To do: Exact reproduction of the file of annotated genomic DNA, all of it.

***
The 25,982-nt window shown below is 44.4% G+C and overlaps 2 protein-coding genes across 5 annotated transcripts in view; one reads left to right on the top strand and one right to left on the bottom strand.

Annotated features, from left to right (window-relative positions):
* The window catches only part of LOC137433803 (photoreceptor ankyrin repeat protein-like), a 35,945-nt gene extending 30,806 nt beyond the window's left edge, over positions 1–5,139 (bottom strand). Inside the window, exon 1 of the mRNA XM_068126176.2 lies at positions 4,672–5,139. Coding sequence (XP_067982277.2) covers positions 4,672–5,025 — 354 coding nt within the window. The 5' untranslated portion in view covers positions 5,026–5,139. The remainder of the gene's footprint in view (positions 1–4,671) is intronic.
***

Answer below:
The 25,982-nt window shown below is 44.4% G+C and overlaps 2 protein-coding genes across 5 annotated transcripts in view; one reads left to right on the top strand and one right to left on the bottom strand.

Annotated features, from left to right (window-relative positions):
* The window catches only part of LOC137433803 (photoreceptor ankyrin repeat protein-like), a 35,945-nt gene extending 30,806 nt beyond the window's left edge, over positions 1–5,139 (bottom strand). Inside the window, exon 1 of the mRNA XM_068126176.2 lies at positions 4,672–5,139. Coding sequence (XP_067982277.2) covers positions 4,672–5,025 — 354 coding nt within the window. The 5' untranslated portion in view covers positions 5,026–5,139. The remainder of the gene's footprint in view (positions 1–4,671) is intronic.